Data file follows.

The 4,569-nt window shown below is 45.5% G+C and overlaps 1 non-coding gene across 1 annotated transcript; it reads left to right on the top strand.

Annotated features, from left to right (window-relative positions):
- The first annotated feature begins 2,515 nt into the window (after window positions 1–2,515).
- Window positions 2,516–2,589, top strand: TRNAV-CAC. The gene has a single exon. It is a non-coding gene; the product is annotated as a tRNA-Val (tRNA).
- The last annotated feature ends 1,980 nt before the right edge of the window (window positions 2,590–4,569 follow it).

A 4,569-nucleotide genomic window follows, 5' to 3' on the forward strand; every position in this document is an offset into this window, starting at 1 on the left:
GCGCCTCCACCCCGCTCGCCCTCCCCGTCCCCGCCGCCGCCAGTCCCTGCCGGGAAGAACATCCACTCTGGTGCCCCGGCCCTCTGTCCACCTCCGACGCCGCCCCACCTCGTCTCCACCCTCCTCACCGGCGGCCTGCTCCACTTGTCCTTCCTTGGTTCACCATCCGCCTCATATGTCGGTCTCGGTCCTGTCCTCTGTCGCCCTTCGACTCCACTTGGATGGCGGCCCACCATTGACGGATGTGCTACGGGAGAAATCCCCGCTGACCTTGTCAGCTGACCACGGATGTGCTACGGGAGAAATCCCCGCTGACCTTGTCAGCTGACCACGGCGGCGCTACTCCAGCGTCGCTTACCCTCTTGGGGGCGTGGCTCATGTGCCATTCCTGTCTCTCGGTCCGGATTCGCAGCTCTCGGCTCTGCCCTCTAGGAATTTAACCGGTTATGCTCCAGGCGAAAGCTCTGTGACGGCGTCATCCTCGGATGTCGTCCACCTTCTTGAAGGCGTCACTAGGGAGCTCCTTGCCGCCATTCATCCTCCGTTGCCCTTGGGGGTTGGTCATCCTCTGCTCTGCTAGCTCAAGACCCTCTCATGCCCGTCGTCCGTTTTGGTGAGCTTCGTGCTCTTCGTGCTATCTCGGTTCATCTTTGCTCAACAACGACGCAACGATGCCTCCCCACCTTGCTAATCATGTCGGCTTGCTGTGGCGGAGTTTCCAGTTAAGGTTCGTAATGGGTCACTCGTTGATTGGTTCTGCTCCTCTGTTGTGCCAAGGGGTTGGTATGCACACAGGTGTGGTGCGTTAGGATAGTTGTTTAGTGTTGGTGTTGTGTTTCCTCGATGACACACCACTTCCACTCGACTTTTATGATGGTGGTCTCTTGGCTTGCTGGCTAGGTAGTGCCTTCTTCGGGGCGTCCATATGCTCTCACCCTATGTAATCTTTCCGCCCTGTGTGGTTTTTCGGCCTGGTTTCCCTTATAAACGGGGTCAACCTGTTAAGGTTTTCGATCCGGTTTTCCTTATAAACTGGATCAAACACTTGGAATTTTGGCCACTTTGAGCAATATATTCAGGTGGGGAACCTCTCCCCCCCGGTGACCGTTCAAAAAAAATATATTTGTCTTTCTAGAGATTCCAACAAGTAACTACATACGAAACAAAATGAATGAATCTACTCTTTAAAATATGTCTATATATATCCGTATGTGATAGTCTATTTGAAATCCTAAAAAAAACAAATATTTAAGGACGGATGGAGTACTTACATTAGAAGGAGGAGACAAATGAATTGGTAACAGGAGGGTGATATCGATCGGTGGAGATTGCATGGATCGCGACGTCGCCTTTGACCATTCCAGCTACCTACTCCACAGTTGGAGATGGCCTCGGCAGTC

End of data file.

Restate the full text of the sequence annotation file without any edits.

The 4,569-nt window shown below is 45.5% G+C and overlaps 1 non-coding gene across 1 annotated transcript; it reads left to right on the top strand.

Annotated features, from left to right (window-relative positions):
- The first annotated feature begins 2,515 nt into the window (after window positions 1–2,515).
- Window positions 2,516–2,589, top strand: TRNAV-CAC. The gene has a single exon. It is a non-coding gene; the product is annotated as a tRNA-Val (tRNA).
- The last annotated feature ends 1,980 nt before the right edge of the window (window positions 2,590–4,569 follow it).

A 4,569-nucleotide genomic window follows, 5' to 3' on the forward strand; every position in this document is an offset into this window, starting at 1 on the left:
GCGCCTCCACCCCGCTCGCCCTCCCCGTCCCCGCCGCCGCCAGTCCCTGCCGGGAAGAACATCCACTCTGGTGCCCCGGCCCTCTGTCCACCTCCGACGCCGCCCCACCTCGTCTCCACCCTCCTCACCGGCGGCCTGCTCCACTTGTCCTTCCTTGGTTCACCATCCGCCTCATATGTCGGTCTCGGTCCTGTCCTCTGTCGCCCTTCGACTCCACTTGGATGGCGGCCCACCATTGACGGATGTGCTACGGGAGAAATCCCCGCTGACCTTGTCAGCTGACCACGGATGTGCTACGGGAGAAATCCCCGCTGACCTTGTCAGCTGACCACGGCGGCGCTACTCCAGCGTCGCTTACCCTCTTGGGGGCGTGGCTCATGTGCCATTCCTGTCTCTCGGTCCGGATTCGCAGCTCTCGGCTCTGCCCTCTAGGAATTTAACCGGTTATGCTCCAGGCGAAAGCTCTGTGACGGCGTCATCCTCGGATGTCGTCCACCTTCTTGAAGGCGTCACTAGGGAGCTCCTTGCCGCCATTCATCCTCCGTTGCCCTTGGGGGTTGGTCATCCTCTGCTCTGCTAGCTCAAGACCCTCTCATGCCCGTCGTCCGTTTTGGTGAGCTTCGTGCTCTTCGTGCTATCTCGGTTCATCTTTGCTCAACAACGACGCAACGATGCCTCCCCACCTTGCTAATCATGTCGGCTTGCTGTGGCGGAGTTTCCAGTTAAGGTTCGTAATGGGTCACTCGTTGATTGGTTCTGCTCCTCTGTTGTGCCAAGGGGTTGGTATGCACACAGGTGTGGTGCGTTAGGATAGTTGTTTAGTGTTGGTGTTGTGTTTCCTCGATGACACACCACTTCCACTCGACTTTTATGATGGTGGTCTCTTGGCTTGCTGGCTAGGTAGTGCCTTCTTCGGGGCGTCCATATGCTCTCACCCTATGTAATCTTTCCGCCCTGTGTGGTTTTTCGGCCTGGTTTCCCTTATAAACGGGGTCAACCTGTTAAGGTTTTCGATCCGGTTTTCCTTATAAACTGGATCAAACACTTGGAATTTTGGCCACTTTGAGCAATATATTCAGGTGGGGAACCTCTCCCCCCCGGTGACCGTTCAAAAAAAATATATTTGTCTTTCTAGAGATTCCAACAAGTAACTACATACGAAACAAAATGAATGAATCTACTCTTTAAAATATGTCTATATATATCCGTATGTGATAGTCTATTTGAAATCCTAAAAAAAACAAATATTTAAGGACGGATGGAGTACTTACATTAGAAGGAGGAGACAAATGAATTGGTAACAGGAGGGTGATATCGATCGGTGGAGATTGCATGGATCGCGACGTCGCCTTTGACCATTCCAGCTACCTACTCCACAGTTGGAGATGGCCTCGGCAGTC